# looking for fast way to compute pair wise distances of many strings

I have a list of ~1 million unique 16-character strings (an array called VEC) and I want to calculate the minimum pair-wise hamming distance for each one in Python (an array called RES). Basically, I'm calculating the full pair-wise distance matrix one row at a time but only storing the minimum value in RES for each row.

``````VEC= ['AAAAAAAAAAAAAAAA','AAAAAAAAAAAAAAAT','AAAAGAAAAAATAAAA'...]
``````

so that dist(VEC[1],VEC[2])=1, dist(VEC[1],VEC[3])=2 etc... and RES[1]=1. Using tips and tricks from these pages I came up with:

``````#METHOD#1:
import Levenshtein
import numpy
RES=99*numpy.ones(len(VEC))
i=0
for a in VEC:
dist=numpy.array([Levenshtein.hamming(a,b) for b in VEC] ) #array of distances
RES[i]=numpy.amin(dist[dist>0])  #pick min distance greater than zero
i+=1
``````

a shortened VEC of only 10,000 took about 70 sec, but if I extrapolate that to the full million it will take 8 days. My approach seems wasteful since I'm recalculating the symmetric parts of the distance matrix so I tried to calculate half of the matrix while updating RES for each row as I went along:

``````#METHOD #2:
import Levenshtein
import numpy
RES=99*numpy.ones(len(VEC))
for i in range(len(VEC)-1):
dist=[Levenshtein.hamming(VEC[i],VEC[j]) for j in range(i+1, len(VEC))]
RES[i]=min(numpy.amin(dist),RES[i])
#update RES as you go along:
k=0
for j in range(i+1,len(VEC)):
if dist[k]<RES[j]:
RES[j]=dist[k]
k+=1
``````

Probably not surprisingly, this 2nd approach takes almost twice as long (117 sec) so it isn't very good. Regardless, can anyone recommend improvements/changes to make this faster?

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It's probably going to take a long time one way or another. You could try to reduce the search space, maybe by calculating the set of characters in each string and not calculating the distance if they're disjoint. Do you have any extra knowledge about the structure of the strings? If you do, it might be possible to restrict the search even further. –  BrenBarn Jan 21 '13 at 1:57
Calculate the first pairwise-distance in a given row. Now for all the other distance calculations in the same row, stop it after the distance gets above this initial distance. If it is shorter, update your current minimum and repeat. This doesn't reduce the time-complexity, but might help significantly depending on how your strings are ordered. Also, this problem is simple enough to recode in C and get another constant reduction. –  mmgp Jan 21 '13 at 1:58
Also, have you looked at using `scipy.distance`? It has a hamming distance metric. I don't know how optimized the Levenshtein library is, but it's possible that you could see a gain by converting your data to a big numpy array and using the scipy tools. –  BrenBarn Jan 21 '13 at 2:09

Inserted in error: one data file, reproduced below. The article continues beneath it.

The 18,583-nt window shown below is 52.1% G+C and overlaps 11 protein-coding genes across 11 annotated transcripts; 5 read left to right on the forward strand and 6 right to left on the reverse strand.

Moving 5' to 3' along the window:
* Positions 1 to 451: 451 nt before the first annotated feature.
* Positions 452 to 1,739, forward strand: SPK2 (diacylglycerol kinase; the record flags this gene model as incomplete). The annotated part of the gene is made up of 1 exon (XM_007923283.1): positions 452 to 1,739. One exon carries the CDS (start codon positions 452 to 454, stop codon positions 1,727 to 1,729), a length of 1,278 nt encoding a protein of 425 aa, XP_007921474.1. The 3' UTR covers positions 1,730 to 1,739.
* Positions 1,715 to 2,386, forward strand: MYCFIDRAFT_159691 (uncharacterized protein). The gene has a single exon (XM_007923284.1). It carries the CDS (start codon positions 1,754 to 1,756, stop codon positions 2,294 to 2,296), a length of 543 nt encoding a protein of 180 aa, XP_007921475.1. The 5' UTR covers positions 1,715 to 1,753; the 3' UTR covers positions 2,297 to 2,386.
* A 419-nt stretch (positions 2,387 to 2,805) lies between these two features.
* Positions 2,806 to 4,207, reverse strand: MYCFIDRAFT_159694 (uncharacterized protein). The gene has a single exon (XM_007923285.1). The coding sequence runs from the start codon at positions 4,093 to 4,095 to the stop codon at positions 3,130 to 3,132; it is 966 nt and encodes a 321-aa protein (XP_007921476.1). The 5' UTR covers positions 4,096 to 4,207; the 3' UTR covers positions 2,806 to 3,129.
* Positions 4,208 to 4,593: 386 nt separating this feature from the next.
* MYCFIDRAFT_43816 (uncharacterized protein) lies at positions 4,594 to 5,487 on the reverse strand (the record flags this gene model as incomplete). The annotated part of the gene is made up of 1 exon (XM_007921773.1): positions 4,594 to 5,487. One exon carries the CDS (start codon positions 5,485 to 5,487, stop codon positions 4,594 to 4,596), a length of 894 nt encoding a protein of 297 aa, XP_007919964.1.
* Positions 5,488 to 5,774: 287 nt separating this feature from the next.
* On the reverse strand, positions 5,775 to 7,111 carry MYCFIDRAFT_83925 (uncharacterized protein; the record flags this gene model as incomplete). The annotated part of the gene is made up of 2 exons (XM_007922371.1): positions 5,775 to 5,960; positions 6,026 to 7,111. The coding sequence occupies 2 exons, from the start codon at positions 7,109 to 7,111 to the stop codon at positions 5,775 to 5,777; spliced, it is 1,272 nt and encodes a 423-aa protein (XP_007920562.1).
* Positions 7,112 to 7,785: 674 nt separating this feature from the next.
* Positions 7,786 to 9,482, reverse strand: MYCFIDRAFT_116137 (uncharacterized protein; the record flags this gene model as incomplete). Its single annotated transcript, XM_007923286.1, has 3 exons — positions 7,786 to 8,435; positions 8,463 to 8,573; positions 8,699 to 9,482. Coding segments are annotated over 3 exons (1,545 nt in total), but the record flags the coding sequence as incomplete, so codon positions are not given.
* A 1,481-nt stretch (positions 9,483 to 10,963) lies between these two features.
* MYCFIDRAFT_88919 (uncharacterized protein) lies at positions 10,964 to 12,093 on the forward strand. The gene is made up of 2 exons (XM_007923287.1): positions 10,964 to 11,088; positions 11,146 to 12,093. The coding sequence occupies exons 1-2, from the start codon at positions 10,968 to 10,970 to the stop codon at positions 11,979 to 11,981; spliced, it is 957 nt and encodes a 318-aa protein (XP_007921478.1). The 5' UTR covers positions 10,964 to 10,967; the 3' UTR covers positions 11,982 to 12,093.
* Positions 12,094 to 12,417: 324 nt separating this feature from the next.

each string is supposed to random, but I'm looking into some clustering methods. I was hoping that I'd at least be able to get this pared-down version of the distance matrix as a point of comparison. checking out other distance calculations is a good idea. Levenshtein.hamming() is definitely faster than my 'for' loop implementation. The idea to stop calculating each row after you find the first minimum might help. I sort the strings alphabetically so sometimes similar strings will be next to each other. thanks. –  jfb Jan 21 '13 at 2:12
@jfb I didn't mean to stop at the first local minimum, instead I meant to say that you stop calculating the distance between a pair after it exceeds the current minimum distance. If you can modify your data such that you can use a data-structure like VP-tree and others, then everything is likely to get much faster. –  mmgp Jan 21 '13 at 3:01

I tried to use numpy. Here is my code:

``````#!/usr/bin/env python

import numpy as np
import time

def gen_data(n):
arr = np.empty(shape=(n, 16))
for i in range(n):
arr[i] = np.random.randint(ord('A'), ord('Z')+1, 16)
return arr

def distance_from_array(i, arr):
r = arr[i] != arr
r[i,:] = True
min_i = np.argmin(np.sum(r, axis=1))
return min_i

data = gen_data(1000000)
distances = []
start = time.time()
for i in range(200):
distances.append(distance_from_array(i, data))
end = time.time()
print end - start
``````

You can convert your list of strings into an array of numbers. Then you can use numpy function for working with array, such as sum and argmin. I think you don't want to find only distances larger than 1, if it's possible that one string will appear twice.

I tested it on my computer and it takes about 10 seconds to process 200 strings. For each one you have to go through all 1 000 000 other strings, so we can compute the time it would take to process all of them fairly easily. It should be around 13 hours. However, don't forget that we are using only one core at the moment. If you split indexes and use http://docs.python.org/2/library/multiprocessing.html#module-multiprocessing.pool you can get your results quite quickly.

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